JIM LEHRER: You're talking about nine Democratic senators --
MARK SHIELDS: That's right, they went against Mary Landrieu in Louisiana. She lived to survive it, but I can tell you, I haven't seen Mary Landrieu lining up to be the co-sponsor of Social Security in the Senate.
JIM LEHRER: David, the president's Europe trip. Generally speaking, he went over there to kind of start the healing process, particularly with the French and the Germans. How did he do?
DAVID BROOKS: He did well I thought. I thought all along the way they had good events. I think everybody has decided, let's turn the page. I was over the week before with a lot of the same people that he saw, and there was a great sense of, okay, we've had our disagreements, you're chastened because you've messed up a lot of things in Iraq, we're a little chastened because the Iraqi elections went so well and they do mean a lot. So we're going to move on. For the American diplomats in Europe, they've had a horrible two years. And they kept saying, this is the best period we've had in three years, a real effort to make some healing.
So I thought the president did well with Putin, well at all the stops. And I think the central lesson I draw from the week is that this agenda of democratization is really now the central global agenda, both in Russia, in Beirut, in Lebanon, in Iran as we just saw, this agenda that the president's been pushing is sort of dominating discussion everywhere you go on this trip and elsewhere.
JIM LEHRER: Do you agree, Mark?
MARK SHIELDS: I agree in part. I think what this trip showed is that campaigns and elections both do matter. They do have consequences. The election mattered. George Bush won a second term. All of a sudden it became important to the Europeans. He's going to be there for another four years. We better...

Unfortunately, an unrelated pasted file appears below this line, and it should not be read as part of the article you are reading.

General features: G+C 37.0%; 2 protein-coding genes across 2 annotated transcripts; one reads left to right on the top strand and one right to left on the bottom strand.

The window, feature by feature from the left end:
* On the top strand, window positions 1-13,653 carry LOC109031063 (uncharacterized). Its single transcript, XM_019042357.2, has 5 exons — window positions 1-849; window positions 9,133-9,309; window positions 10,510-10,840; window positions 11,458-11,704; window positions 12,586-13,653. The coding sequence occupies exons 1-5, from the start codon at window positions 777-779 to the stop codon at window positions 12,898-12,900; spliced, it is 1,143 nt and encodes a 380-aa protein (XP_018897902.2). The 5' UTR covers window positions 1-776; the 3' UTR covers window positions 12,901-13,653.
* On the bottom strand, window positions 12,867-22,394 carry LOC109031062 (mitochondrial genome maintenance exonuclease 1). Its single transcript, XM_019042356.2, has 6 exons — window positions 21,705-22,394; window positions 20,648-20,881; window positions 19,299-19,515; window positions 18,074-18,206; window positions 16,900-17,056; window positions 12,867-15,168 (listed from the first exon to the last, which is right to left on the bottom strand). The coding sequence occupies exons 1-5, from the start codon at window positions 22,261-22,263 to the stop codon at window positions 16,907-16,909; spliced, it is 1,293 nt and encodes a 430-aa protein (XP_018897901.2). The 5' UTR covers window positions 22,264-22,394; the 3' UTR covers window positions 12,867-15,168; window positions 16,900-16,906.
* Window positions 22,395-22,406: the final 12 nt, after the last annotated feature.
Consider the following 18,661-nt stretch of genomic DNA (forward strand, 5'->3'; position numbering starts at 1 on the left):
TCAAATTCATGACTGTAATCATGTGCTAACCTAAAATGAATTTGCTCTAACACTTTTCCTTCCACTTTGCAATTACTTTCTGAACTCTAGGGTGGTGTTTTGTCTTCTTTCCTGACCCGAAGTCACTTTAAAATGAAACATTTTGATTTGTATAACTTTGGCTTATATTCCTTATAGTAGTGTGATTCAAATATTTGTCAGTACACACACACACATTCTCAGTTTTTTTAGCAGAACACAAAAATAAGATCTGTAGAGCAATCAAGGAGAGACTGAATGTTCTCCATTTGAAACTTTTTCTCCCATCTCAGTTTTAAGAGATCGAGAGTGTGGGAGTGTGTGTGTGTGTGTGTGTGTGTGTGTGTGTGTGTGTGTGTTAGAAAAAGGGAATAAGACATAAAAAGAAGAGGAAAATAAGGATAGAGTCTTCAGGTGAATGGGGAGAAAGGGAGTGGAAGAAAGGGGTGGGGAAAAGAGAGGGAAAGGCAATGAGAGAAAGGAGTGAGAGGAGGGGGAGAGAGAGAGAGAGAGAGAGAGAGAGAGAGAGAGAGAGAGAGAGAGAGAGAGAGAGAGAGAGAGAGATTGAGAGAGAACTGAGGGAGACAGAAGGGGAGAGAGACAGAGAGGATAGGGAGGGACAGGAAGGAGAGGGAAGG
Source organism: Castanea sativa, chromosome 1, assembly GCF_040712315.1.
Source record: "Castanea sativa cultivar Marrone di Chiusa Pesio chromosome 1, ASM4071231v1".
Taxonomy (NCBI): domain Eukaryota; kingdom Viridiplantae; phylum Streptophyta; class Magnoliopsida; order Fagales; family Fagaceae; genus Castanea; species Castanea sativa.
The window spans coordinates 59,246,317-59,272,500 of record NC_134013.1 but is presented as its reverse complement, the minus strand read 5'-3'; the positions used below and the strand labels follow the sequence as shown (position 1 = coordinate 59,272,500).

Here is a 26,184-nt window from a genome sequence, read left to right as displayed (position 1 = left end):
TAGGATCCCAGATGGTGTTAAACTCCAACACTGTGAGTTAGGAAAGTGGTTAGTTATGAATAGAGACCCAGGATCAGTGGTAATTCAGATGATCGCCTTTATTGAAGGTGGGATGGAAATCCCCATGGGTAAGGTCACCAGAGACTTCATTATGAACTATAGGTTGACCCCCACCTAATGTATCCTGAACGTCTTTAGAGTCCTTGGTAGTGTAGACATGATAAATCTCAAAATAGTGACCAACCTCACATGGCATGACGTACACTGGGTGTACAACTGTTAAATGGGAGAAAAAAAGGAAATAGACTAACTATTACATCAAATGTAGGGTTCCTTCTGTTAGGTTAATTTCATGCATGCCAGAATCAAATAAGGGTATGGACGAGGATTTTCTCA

JIM LEHRER: Let's get along with this guy?
MARK SHIELDS: Let's get along; let's lower the level of antagonism and all the rest of it. Campaigns matter because John Kerry made the case over and over, which the White House and Bush campaign understandably refused to acknowledge was true, that the United States had been isolated under Bush and that George Bush's idea of leadership was I lead, you follow. So much of the antagonism in Europe was personal, against the United States was personal.
JIM LEHRER: Personal against President Bush?
MARK SHIELDS: Against President Bush. I think that this strip went a long way toward diminishing that. I think that there was an understanding that it is more important, the president's language was far more olive branchy, I guess, if you can use that adjective, in talks about the great alliance and what we had to do and nothing could divide us. So I think in that sense it was awfully important.
JIM LEHRER: Do you think, David, that this is real, I mean, in other words, that is not just gesture, this is not just rhetoric, that the president really has signed on to the idea, whether he got it from John Kerry or wherever he got it, that there is a real problem and it has to be solved with our old allies?
DAVID BROOKS: The level of annoyance was a problem. Now, does that mean we've healed our riffs with Europe; no. When you ask Europeans about terrorism, they tend to talk that the root cause of terrorism is poverty. Well, Bush talks that the root cause of terrorism is lack of freedom. That's just a fundamentally different definition. And that's still there. When we talk about making peace around the world, we talk about 1776, about the series of national democratic revolutions; they talk about 1992, setting up a global architecture so countries can live in peace. Two very different value systems, but there are some common projects we could agree on. I would say the atmospherics are much better. Do we agree on lifting the Chinese arms embargo, which the Europeans want to do? No. Do we agree on Iran, maybe a little closer. Do we agree on how to deal with Russia; maybe a little closer but not much, so the atmospherics are improved, and that's significant. But, you know, it's not like we're ever going to be back to the Cold War days of the close alliance.
JIM LEHRER: Speaking of Russia, Mark, did the president follow up, do you think, effectively on his state of the union remarks about democracy for everybody and we're going the call hands? Did he call Putin's hand properly in your opinion?